The world’s largest group of captive bonobos lives in Milwaukee. Sometimes, they break each other’s fingers. Dr. James Sanger is there to fix them.
Additional reporting by Daniel Simmons.
If Kitty had understood him, Dr. James Sanger would’ve offered some postoperative instructions.
Don’t bother bandaging the open wound that covers almost all of the bottom of your foot.
And by all means, lick the wound. A lot. Don’t spare the saliva.
Unorthodox advice? Yes. But Kitty was an unorthodox patient.
At the time of the surgery, she was in her late 50s or early 60s – birth records are somewhat murky – making her the oldest bonobo living in the United States, and likely the world. She came to Sanger because of an infected bite wound on her toe.
Kitty was also blind, nearly deaf and unable to place weight on her foot, which had a softball-sized bulge that nearly covered the heavily calloused sole.
“On her X-ray, this is a bad sign – there’s gas,” Sanger says, pointing to Kitty’s toe on film. “Bacteria are multiplying, and as a byproduct, they’re putting that out. Bacteria are going to start to get in the bloodstream.”
Sanger knows his stuff, and not just for bonobos. In fact, they’re not even his main patients. He’s a respected surgeon for humans, a professor at the Medical College of Wisconsin and chief of plastic surgery for the Zablocki Veterans Administration Medical Center. He even operated on Mayor Tom Barrett’s hand after it was broken in a bloody assault at the 2009 State Fair.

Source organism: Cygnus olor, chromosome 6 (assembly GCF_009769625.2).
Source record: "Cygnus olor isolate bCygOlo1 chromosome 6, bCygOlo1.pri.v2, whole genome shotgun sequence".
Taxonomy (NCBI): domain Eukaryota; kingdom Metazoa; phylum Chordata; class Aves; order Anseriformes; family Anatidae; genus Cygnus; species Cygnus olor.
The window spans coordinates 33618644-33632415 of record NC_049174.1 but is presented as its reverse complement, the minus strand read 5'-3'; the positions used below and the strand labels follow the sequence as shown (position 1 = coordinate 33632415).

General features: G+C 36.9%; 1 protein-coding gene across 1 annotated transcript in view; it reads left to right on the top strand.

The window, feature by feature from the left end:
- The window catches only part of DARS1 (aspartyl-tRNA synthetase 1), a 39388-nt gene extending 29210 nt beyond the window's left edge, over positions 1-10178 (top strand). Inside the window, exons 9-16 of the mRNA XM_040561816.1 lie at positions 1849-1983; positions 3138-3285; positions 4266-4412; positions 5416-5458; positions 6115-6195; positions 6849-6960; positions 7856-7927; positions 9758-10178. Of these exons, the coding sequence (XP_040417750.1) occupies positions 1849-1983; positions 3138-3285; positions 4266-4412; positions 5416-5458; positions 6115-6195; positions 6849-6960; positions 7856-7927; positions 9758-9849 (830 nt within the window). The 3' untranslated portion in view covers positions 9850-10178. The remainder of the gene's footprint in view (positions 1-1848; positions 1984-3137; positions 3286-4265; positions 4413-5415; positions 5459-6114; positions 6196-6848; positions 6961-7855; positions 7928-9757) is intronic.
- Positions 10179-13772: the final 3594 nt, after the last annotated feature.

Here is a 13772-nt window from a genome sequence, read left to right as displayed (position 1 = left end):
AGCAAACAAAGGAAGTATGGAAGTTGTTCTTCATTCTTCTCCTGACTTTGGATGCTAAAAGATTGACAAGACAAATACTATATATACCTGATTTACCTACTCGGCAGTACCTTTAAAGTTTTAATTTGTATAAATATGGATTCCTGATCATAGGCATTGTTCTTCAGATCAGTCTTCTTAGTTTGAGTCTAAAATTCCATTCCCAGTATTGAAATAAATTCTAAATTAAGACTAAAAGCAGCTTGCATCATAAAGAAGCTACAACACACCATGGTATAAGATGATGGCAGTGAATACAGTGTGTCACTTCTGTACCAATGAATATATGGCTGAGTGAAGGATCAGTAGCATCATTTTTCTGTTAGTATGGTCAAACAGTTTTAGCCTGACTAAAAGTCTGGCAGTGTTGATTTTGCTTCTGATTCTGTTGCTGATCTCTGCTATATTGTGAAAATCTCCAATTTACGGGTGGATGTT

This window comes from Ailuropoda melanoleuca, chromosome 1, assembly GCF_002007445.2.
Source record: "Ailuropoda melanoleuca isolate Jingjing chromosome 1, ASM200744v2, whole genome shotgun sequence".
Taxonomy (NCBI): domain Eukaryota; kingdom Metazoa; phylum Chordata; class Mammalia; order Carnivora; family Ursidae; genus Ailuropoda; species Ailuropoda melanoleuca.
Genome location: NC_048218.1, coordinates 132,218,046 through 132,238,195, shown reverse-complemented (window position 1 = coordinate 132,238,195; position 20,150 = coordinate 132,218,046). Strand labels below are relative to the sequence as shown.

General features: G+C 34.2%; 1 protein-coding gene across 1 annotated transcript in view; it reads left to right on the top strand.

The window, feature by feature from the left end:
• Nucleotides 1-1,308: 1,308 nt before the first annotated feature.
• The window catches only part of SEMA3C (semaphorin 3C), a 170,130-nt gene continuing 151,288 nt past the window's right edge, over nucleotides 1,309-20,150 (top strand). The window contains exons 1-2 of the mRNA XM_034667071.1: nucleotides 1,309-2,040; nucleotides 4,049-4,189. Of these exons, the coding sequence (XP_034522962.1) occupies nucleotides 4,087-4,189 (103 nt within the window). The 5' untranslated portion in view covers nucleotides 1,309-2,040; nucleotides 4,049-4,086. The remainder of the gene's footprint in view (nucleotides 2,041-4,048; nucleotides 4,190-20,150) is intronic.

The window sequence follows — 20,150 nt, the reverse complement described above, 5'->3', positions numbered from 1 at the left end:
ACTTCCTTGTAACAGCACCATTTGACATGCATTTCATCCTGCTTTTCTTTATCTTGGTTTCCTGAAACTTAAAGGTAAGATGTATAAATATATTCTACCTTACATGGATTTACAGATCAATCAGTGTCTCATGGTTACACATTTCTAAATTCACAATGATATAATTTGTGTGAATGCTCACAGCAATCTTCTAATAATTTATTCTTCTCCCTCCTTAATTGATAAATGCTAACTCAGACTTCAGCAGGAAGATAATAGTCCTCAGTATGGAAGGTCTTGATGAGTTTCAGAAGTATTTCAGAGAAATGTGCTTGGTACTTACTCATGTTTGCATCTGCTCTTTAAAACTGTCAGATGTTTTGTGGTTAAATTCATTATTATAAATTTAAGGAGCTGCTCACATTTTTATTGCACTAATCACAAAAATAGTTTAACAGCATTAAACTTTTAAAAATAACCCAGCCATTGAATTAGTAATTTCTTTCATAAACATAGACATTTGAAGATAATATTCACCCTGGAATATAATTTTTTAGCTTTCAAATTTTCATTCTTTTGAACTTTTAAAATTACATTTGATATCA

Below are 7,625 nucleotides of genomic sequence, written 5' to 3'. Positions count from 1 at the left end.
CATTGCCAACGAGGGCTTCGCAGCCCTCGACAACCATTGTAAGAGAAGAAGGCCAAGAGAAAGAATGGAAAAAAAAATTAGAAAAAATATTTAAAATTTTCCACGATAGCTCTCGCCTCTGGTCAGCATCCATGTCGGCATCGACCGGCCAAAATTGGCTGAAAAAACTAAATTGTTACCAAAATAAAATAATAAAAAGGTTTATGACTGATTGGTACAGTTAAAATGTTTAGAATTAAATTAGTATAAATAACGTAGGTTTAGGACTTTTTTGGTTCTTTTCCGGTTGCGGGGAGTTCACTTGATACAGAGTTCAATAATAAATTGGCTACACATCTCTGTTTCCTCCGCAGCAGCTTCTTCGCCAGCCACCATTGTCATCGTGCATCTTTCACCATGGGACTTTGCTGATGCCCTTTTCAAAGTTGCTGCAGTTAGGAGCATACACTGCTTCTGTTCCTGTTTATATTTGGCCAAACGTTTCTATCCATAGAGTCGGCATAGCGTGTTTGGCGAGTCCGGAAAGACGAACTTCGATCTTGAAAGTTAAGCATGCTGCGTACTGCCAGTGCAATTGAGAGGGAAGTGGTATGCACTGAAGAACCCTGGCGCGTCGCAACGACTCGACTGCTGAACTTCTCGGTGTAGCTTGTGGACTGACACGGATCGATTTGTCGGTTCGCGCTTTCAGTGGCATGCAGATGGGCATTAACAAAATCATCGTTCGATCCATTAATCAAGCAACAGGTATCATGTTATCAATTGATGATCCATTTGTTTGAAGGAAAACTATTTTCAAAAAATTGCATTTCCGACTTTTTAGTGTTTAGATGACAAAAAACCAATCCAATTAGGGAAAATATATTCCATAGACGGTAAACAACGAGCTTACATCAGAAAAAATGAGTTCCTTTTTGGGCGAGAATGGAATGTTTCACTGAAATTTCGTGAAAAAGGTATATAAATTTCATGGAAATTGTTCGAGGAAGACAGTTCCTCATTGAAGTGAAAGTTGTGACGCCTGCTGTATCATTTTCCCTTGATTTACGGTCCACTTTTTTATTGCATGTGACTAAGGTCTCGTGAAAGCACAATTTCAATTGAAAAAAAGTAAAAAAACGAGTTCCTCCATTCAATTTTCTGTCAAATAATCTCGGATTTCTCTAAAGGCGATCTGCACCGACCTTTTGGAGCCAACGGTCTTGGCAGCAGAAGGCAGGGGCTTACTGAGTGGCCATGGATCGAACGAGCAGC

But for more than two decades, Sanger has also been on call for apes at the Milwaukee County Zoo, fixing mangled hands and feet that, left untreated, likely would spawn the serious consequences of an infection, possibly even death.
Sanger, in scrubs and a surgical mask, worked for an hour on the anesthetized Kitty’s foot, removing the calloused skin flap around the infected bulge and flushing the wound. It was red and raw and ghastly, but he left the wound unbandaged.
Long before treating Kitty, Sanger had been amazed to learn that animals have remarkable powers of self-healing, which enable them to recover within days from injuries that would lay up humans for weeks. One specific thing he’d learned about the hairy patients: Their saliva contains special wound-healing properties.
“In the wild, over millions of years, these animals have evolved a system that enables them to treat their injuries,” he says. “Humans have lost that. We have evolved a bit in the wrong way. We are not as tough.”
Kitty spent the days after surgery licking her wound. Sanger visited her daily, “making the rounds” as he would with a human patient. She recovered from the infection and rejoined her bonobo community.
“She was like everybody’s grandmother,” says Roberta Wallace, the zoo’s senior veterinarian. “So, when there was a lot of discord in the group and if somebody had to calm down, they’d go with Kitty, and she’d kind of make everything right.”
Sanger performed Kitty’s surgery back in 2011. When she died in 2013, it wasn’t because of the wound, but due to reasons associated more with her old age.
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